CGX semi-submersible rig arrives, drilling to commence in weeks


-CEO, other officials meet President
THE way has been cleared for the Canadian oil exploration company, CGX, to commence drilling one of two wells in the Guyana offshore concession, with the arrival on Sunday of the Ocean Saragoga, a semi-submersible drilling rig.
President and Chief Executive Officer of the petroleum exploration company, Stephen Hermestone, made the disclosure after meeting President Donald Ramotar yesterday, in the company of Vice President Dewi Jones, and Chief Operating Officer, Michael Stockinger.
Minister of Natural Resources and the Environment, Robert Persaud, and Head of the Petroleum Division of the Geology and Mines Commission (GGMC), Noel Dennison, were also part of the meeting.
The Ocean Saratoga rig departed the Gulf of Mexico on January 1, en-route to Guyana’s territorial waters, and on its way sojourned in neighbouring Trinidad and Tobago for refuelling.
Hermestone told the Government Information Agency (GINA) that anchor lines were secured immediately after arrival and that drilling would be the next major operation.

The president and CEO of the company said he is hopeful of a good and safe operation and spoke with confidence about the cadre of operators conducting the drilling
“We’ll see what the well results show us… we hope to find the oil … you always plan for success,” Hermestone said.
Drilling of the Eagle Well will last for 60 days, and the Jaguar well 180 days. The latter is being pursued through a joint venture operation among CGX, Repsol a Spanish company, Tullow Oil of London and YPF.
CGX recently announced that Guyanese-born Professor Suresh Narine, Director at the Institute of Applied Science and Technology’s (IAST) has been appointed on the board of directors for CGX Energy Incorporated.
He had expressed gratitude for the appointment, and spoke of some of the benefits to be accrued to Guyana as an oil producing economy against those of a fuel importer.
Recently CGX announced that the 1,160 square kilometre 3D marine seismic contract that was publicised in December was completed.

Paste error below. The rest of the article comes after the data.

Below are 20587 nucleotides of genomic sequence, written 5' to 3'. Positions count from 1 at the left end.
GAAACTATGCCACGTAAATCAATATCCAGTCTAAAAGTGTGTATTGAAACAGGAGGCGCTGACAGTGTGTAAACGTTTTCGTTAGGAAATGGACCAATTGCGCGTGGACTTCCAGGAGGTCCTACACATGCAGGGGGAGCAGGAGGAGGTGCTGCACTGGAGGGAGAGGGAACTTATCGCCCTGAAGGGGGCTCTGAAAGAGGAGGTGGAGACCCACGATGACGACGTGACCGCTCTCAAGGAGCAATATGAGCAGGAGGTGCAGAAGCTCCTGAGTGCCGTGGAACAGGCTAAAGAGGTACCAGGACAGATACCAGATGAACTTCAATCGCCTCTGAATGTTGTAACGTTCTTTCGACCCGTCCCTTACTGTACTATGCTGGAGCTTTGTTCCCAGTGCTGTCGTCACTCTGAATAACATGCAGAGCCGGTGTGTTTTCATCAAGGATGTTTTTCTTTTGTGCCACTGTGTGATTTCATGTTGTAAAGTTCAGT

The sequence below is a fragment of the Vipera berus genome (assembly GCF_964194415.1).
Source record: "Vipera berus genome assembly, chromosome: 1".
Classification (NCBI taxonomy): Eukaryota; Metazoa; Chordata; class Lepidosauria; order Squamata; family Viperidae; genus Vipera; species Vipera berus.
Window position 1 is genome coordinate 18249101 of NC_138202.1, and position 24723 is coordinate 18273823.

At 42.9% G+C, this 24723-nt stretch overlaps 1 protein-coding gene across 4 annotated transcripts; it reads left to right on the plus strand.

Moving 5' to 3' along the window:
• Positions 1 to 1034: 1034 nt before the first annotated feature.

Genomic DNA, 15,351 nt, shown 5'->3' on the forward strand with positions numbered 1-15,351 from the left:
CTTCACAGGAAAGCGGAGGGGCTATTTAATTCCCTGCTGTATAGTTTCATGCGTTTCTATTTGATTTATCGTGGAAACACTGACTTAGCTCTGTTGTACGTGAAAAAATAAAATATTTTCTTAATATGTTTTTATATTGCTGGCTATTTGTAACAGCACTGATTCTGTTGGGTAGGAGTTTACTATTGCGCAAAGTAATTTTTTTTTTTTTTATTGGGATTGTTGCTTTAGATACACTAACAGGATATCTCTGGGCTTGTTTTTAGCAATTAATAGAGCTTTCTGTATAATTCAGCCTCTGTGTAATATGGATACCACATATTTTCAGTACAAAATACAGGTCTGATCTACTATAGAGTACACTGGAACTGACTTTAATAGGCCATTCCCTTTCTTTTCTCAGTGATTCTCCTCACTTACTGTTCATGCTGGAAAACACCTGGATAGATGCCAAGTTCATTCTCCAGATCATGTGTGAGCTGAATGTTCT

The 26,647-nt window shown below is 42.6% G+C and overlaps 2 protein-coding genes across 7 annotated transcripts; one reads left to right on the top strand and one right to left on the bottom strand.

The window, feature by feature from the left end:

Hermeston had reported that, “The seismic data is expected to provide better imaging of the up-dip limits of the Eagle Deep stratigraphic play at the Turonian and Campanian, and has provided us with the first 3D seismic coverage on our two early Cretaceous, Albian prospects (Crabwood and Kabukalli), which are underlying the company’s 100% owned Corentyne offshore Petroleum Prospecting License (PPL). Fast track processing and interpretation of the data will commence on the Albian prospects and will be followed by processing, interpretation and compilation of the Eagle deep Turonian and Campanian prospects.”
Guyana is the second most attractive under-explored basin in the world, with a potential of 15.2 billion barrels of oil. If oil is to be found, production targets would be estimated at 50 million barrels per year.
President Ramotar has been keeping abreast with activities in the oil and gas sector, and in the past week, has met some of the main companies involved in offshore drilling,
including Repsol, and Exxon Mobile.
Anadarko, America’s largest independent oil and gas company, has signalled to the Guyana Government its interest in an offshore concession as it sees the South American country as one with a great deal of promise in the oil and gas industry.
Last September, Vice President, Business Development of Anadarko, Ian J. Cooling, had met former President Bharrat Jagdeo with the proposal, and on January 17 this year, International Business Developer of the company, Richard Lapin, met Guyana’s new president with the same proposal.
A US-based petroleum company, Prime Energy LLC- Caribbean, proposed last year to construct a modular mini refinery in Guyana, with a 20,000 barrels per day capacity.